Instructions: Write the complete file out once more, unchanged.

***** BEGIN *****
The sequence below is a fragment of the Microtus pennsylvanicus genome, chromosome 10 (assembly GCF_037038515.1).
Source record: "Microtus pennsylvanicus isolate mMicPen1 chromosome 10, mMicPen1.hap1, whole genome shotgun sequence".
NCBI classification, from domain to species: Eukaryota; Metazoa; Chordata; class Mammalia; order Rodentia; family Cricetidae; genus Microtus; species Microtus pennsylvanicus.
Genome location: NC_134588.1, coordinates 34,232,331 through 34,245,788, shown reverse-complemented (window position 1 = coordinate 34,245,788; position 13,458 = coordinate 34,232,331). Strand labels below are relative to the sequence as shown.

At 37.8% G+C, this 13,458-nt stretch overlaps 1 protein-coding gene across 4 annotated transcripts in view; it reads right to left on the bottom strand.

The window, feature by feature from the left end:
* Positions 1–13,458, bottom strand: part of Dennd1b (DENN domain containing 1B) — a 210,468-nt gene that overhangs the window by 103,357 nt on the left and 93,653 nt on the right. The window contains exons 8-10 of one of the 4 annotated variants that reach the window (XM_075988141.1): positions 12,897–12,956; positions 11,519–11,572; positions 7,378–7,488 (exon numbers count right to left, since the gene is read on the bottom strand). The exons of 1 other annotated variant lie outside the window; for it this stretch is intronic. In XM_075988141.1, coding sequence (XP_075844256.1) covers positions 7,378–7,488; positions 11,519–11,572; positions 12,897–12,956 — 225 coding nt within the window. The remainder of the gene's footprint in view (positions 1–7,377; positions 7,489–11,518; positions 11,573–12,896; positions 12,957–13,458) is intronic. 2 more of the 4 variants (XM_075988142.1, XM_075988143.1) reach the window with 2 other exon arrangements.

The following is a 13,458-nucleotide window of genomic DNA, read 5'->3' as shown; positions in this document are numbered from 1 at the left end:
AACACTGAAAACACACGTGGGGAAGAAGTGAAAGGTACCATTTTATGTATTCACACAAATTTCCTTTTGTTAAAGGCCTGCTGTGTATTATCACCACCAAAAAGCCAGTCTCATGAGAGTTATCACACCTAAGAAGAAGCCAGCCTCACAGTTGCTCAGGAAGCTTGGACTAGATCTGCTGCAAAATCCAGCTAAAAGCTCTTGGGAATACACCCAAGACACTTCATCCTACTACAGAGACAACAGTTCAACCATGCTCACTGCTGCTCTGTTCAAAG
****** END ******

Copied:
The sequence below is a fragment of the Microtus pennsylvanicus genome, chromosome 10 (assembly GCF_037038515.1).
Source record: "Microtus pennsylvanicus isolate mMicPen1 chromosome 10, mMicPen1.hap1, whole genome shotgun sequence".
NCBI classification, from domain to species: Eukaryota; Metazoa; Chordata; class Mammalia; order Rodentia; family Cricetidae; genus Microtus; species Microtus pennsylvanicus.
Genome location: NC_134588.1, coordinates 34,232,331 through 34,245,788, shown reverse-complemented (window position 1 = coordinate 34,245,788; position 13,458 = coordinate 34,232,331). Strand labels below are relative to the sequence as shown.

At 37.8% G+C, this 13,458-nt stretch overlaps 1 protein-coding gene across 4 annotated transcripts in view; it reads right to left on the bottom strand.

The window, feature by feature from the left end:
* Positions 1–13,458, bottom strand: part of Dennd1b (DENN domain containing 1B) — a 210,468-nt gene that overhangs the window by 103,357 nt on the left and 93,653 nt on the right. The window contains exons 8-10 of one of the 4 annotated variants that reach the window (XM_075988141.1): positions 12,897–12,956; positions 11,519–11,572; positions 7,378–7,488 (exon numbers count right to left, since the gene is read on the bottom strand). The exons of 1 other annotated variant lie outside the window; for it this stretch is intronic. In XM_075988141.1, coding sequence (XP_075844256.1) covers positions 7,378–7,488; positions 11,519–11,572; positions 12,897–12,956 — 225 coding nt within the window. The remainder of the gene's footprint in view (positions 1–7,377; positions 7,489–11,518; positions 11,573–12,896; positions 12,957–13,458) is intronic. 2 more of the 4 variants (XM_075988142.1, XM_075988143.1) reach the window with 2 other exon arrangements.

The following is a 13,458-nucleotide window of genomic DNA, read 5'->3' as shown; positions in this document are numbered from 1 at the left end:
AACACTGAAAACACACGTGGGGAAGAAGTGAAAGGTACCATTTTATGTATTCACACAAATTTCCTTTTGTTAAAGGCCTGCTGTGTATTATCACCACCAAAAAGCCAGTCTCATGAGAGTTATCACACCTAAGAAGAAGCCAGCCTCACAGTTGCTCAGGAAGCTTGGACTAGATCTGCTGCAAAATCCAGCTAAAAGCTCTTGGGAATACACCCAAGACACTTCATCCTACTACAGAGACAACAGTTCAACCATGCTCACTGCTGCTCTGTTCAAAG